How the Australian workforce is going to change by 2030

THERE will be three million more Australian workers by 2030, more women will work part-time and older people will be employed for longer.

These are just some of the predictions in a study by social demographer Bernard Salt and KPMG Demographics.

The Super jobs report also looks at how high-speed internet will shape the nation's future.

It says new technology will help boost entrepreneurialism outside of major cities as more people embark on "small and agile businesses' pop-ups".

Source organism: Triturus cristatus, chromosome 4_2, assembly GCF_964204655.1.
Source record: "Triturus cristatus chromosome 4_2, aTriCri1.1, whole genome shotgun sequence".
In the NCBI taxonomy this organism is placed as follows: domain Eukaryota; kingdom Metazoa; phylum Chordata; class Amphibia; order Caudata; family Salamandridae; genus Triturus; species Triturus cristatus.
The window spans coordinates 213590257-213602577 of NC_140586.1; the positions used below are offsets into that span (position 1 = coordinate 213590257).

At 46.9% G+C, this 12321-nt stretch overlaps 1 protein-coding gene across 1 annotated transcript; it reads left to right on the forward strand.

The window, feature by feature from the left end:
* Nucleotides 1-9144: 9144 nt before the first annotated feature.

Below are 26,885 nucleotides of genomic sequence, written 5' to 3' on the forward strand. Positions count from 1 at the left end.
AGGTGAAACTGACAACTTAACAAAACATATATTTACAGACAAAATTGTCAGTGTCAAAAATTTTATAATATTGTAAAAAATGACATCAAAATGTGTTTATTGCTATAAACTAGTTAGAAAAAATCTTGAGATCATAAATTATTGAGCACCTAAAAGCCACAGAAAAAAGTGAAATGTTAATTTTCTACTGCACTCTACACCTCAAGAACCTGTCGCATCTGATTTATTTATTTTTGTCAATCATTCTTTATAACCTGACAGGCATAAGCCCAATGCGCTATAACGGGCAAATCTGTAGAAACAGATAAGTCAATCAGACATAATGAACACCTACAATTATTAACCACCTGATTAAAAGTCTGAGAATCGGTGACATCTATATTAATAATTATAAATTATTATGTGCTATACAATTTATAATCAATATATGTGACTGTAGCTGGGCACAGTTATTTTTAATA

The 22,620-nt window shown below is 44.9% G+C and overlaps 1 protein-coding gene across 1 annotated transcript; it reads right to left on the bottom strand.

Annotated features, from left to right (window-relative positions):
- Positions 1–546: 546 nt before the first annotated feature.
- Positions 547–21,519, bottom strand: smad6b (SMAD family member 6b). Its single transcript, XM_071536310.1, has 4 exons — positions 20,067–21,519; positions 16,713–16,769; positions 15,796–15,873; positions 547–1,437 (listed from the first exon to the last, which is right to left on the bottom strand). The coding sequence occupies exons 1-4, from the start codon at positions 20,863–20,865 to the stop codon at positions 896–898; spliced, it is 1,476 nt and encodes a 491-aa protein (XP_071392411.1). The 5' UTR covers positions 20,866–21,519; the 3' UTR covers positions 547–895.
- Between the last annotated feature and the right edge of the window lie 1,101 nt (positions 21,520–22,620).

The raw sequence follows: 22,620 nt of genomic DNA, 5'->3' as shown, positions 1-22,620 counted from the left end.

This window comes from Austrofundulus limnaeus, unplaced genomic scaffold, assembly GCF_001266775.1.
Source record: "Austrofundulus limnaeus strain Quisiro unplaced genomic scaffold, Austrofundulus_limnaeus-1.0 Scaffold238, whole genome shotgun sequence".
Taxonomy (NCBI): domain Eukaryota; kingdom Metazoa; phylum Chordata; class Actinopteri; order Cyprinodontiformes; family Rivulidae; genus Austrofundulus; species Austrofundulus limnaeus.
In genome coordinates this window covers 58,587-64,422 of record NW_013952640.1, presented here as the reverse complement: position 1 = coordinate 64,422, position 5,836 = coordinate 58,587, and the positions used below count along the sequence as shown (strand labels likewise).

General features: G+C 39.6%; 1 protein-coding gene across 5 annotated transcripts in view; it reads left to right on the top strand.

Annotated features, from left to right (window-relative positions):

"Australians are on the dawn of a disruptive Uber-work era," Mr Salt said.

"We could also see the rise of new Silicon cities or beaches in regional hubs around the country as universal access to fast broadband drives a culture of entrepreneurialism and innovation outside our capital cities."

Mr Salt said mainstream workers like nannies, beauty therapists and fitness instructors would see their roles change with technology.

He said knowledge-workers like electrical engineers, medical researchers and business entrepreneurs would be paid well while doctors and other medical professionals could find most of their work conducted remotely.


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